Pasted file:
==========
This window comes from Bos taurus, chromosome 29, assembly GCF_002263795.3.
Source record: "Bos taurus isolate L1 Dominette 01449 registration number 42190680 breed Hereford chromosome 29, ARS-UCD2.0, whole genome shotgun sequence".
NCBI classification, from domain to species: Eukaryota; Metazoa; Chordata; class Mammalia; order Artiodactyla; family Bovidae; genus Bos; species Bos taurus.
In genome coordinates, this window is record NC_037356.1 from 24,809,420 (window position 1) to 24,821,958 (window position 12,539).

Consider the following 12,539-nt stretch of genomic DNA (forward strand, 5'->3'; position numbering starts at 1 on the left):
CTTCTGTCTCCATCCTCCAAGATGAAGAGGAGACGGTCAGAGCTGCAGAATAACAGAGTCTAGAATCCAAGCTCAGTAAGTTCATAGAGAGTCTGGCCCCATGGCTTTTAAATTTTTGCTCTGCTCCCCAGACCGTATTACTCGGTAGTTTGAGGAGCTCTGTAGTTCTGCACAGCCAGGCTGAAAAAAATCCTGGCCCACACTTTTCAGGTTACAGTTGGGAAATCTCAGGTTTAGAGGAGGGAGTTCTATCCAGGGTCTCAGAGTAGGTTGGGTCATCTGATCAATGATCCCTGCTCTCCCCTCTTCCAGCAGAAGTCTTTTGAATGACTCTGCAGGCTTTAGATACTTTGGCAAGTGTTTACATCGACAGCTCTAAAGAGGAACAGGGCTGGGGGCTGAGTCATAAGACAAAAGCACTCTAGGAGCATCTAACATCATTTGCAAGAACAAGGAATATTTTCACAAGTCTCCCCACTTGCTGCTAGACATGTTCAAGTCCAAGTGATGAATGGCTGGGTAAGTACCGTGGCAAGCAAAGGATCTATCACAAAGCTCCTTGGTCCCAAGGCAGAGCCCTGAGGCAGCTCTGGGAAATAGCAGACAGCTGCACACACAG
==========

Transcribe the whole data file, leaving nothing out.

This window comes from Bos taurus, chromosome 29, assembly GCF_002263795.3.
Source record: "Bos taurus isolate L1 Dominette 01449 registration number 42190680 breed Hereford chromosome 29, ARS-UCD2.0, whole genome shotgun sequence".
NCBI classification, from domain to species: Eukaryota; Metazoa; Chordata; class Mammalia; order Artiodactyla; family Bovidae; genus Bos; species Bos taurus.
In genome coordinates, this window is record NC_037356.1 from 24,809,420 (window position 1) to 24,821,958 (window position 12,539).

Consider the following 12,539-nt stretch of genomic DNA (forward strand, 5'->3'; position numbering starts at 1 on the left):
CTTCTGTCTCCATCCTCCAAGATGAAGAGGAGACGGTCAGAGCTGCAGAATAACAGAGTCTAGAATCCAAGCTCAGTAAGTTCATAGAGAGTCTGGCCCCATGGCTTTTAAATTTTTGCTCTGCTCCCCAGACCGTATTACTCGGTAGTTTGAGGAGCTCTGTAGTTCTGCACAGCCAGGCTGAAAAAAATCCTGGCCCACACTTTTCAGGTTACAGTTGGGAAATCTCAGGTTTAGAGGAGGGAGTTCTATCCAGGGTCTCAGAGTAGGTTGGGTCATCTGATCAATGATCCCTGCTCTCCCCTCTTCCAGCAGAAGTCTTTTGAATGACTCTGCAGGCTTTAGATACTTTGGCAAGTGTTTACATCGACAGCTCTAAAGAGGAACAGGGCTGGGGGCTGAGTCATAAGACAAAAGCACTCTAGGAGCATCTAACATCATTTGCAAGAACAAGGAATATTTTCACAAGTCTCCCCACTTGCTGCTAGACATGTTCAAGTCCAAGTGATGAATGGCTGGGTAAGTACCGTGGCAAGCAAAGGATCTATCACAAAGCTCCTTGGTCCCAAGGCAGAGCCCTGAGGCAGCTCTGGGAAATAGCAGACAGCTGCACACACAG